Nothing makes a day more miserable than poorly fitting shoes—or no shoes at all. I’d rarely owned them as a boy, and my feet had always been cold.

I never had to go without shoes as a child, but like Daveth, I appreciate good footwear, especially boots. Um, over-appreciate, perhaps.

Yes, my closet is a mess. I do occasionally straighten it out, but I swear those things walk around while I’m not looking. Also (ahem), this is not my entire footwear collection. My daughters say I have a problem—and then they steal my shoes, so they really shouldn’t complain.

Here are four of my favorites. I’ve had the Docs on the left forever. The red and studded pairs are newer. And I got those Fluevogs on the right about two years ago. Here’s the thing about all of these: while I love the way they look, they’re also practical because they’re comfy. I can walk miles in any of these. The middle two were cheap; the other two were not. But I think Daveth would approve of them all.

Do you have favorite footwear?

Medieval passageways

If you’ve read Blyd and Pearce, you know that it takes place in Tangye, a city in a medieval fantasy setting. (And if you haven’t read it, why not?) Although I live in America—where few buildings predate the 19th century—I’ve been lucky to spend time in much older cities in Europe. Tangye is an amalgam of many of the features I’ve experienced in those places.

Today I wanted to talk about an architectural feature that was common in medieval and later architecture but is rarer now, at least in the US. That feature is the arched pass-through. It’s mentioned a time or two in Blyd and Pearce and there’s one on the cover. It functions as a way for people and traffic to get through a large building, often into the courtyard beyond. In some cases, these archways actually lead to other streets instead.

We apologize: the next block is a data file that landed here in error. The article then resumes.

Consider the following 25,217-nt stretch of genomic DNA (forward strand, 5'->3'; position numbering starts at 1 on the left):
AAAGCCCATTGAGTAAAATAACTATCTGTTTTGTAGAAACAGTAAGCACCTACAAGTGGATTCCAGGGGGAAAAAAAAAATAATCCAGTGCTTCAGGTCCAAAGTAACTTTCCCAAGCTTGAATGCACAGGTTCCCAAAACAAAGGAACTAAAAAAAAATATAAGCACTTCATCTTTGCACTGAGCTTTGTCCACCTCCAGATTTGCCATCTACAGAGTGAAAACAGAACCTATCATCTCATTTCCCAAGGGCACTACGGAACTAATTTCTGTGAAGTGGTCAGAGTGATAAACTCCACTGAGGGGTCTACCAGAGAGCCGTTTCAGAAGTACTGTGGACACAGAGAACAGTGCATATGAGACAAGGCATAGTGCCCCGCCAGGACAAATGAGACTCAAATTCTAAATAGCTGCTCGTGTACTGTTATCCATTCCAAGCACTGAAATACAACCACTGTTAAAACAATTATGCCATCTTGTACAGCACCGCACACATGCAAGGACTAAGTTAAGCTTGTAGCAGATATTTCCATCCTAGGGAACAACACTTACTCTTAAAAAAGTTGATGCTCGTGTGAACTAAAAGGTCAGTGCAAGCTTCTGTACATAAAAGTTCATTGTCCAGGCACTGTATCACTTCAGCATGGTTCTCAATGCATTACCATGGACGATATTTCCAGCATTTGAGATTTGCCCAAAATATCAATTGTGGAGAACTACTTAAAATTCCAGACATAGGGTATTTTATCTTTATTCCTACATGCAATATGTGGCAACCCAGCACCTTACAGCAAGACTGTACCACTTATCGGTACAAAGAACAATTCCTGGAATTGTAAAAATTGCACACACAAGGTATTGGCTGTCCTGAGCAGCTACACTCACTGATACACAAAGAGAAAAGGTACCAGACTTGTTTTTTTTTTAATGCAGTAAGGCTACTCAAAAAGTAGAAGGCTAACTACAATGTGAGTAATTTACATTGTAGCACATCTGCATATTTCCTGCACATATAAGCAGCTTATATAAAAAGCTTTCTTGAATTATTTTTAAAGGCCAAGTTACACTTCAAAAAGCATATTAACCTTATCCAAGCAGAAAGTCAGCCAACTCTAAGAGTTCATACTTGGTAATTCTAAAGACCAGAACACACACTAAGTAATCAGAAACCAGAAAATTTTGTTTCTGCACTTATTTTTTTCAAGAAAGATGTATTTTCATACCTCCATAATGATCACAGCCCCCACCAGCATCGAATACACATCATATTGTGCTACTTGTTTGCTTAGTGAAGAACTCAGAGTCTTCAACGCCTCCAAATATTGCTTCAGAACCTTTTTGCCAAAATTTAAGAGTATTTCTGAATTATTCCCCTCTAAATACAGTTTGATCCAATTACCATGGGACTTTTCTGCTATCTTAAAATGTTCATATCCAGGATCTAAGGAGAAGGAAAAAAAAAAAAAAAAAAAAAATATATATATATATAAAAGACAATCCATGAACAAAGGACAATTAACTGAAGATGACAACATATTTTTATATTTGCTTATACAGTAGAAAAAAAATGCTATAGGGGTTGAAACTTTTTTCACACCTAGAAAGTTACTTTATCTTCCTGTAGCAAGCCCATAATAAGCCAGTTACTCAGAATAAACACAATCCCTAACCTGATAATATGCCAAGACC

Here are some examples. I took all of these photos this March while I was wandering the upper town district of Zagreb, Croatia. As the name suggests, this part of the city is hilly. It’s also quite old, with parts of it dating to the 13th and 14th centuries.

(And also note that the upper town still uses gas lamps. I’ve several times seen the lamplighters at work.)

I especially like the photo above because it shows several interesting features. Not just archways, but also a church spire in the distance and a stairway (visible between the buildings) that’s actually a street. That white sign gives its name: Mlinska Stairs.

That’s probably the most famous archway in Zagreb, the Stone Gate. It passes through the original city wall, built in the 13th century. What’s cool about the stone gate is that although it’s a primary method of passing into the upper town, it also contains a Catholic shrine. Legend says the painting in there miraculously survived a fire in the 18th century. There are almost always a couple of people who have stopped inside to light candles and pray. Oh, and see that guy with the pole? He’d just lit that gas lamp.

Here’s a more recent version of the archway. This one is in the lower town, right off the main square, and was probably built in the 19th century. It allows pedestrians to pass from one street to another without having to go around the large block of buildings.

You can see another more modern archway in this aerial view of Zagreb’s main square. Click for the big version, then look at the ground floor of that yellow building in the center of the block beside the white canopies. That building was probably built circa 1887. The passageway is big enough to include storefronts; it leads to a small street behind. More importantly, though, it also leads to Dolac, Zagreb’s biggest public market, On the far left of the photo you can just make out some of the red umbrellas over the produce vendors at Dolac. (That tall church is Zagreb’s cathedral. They’ve been working on restoring it for a zillion years now.)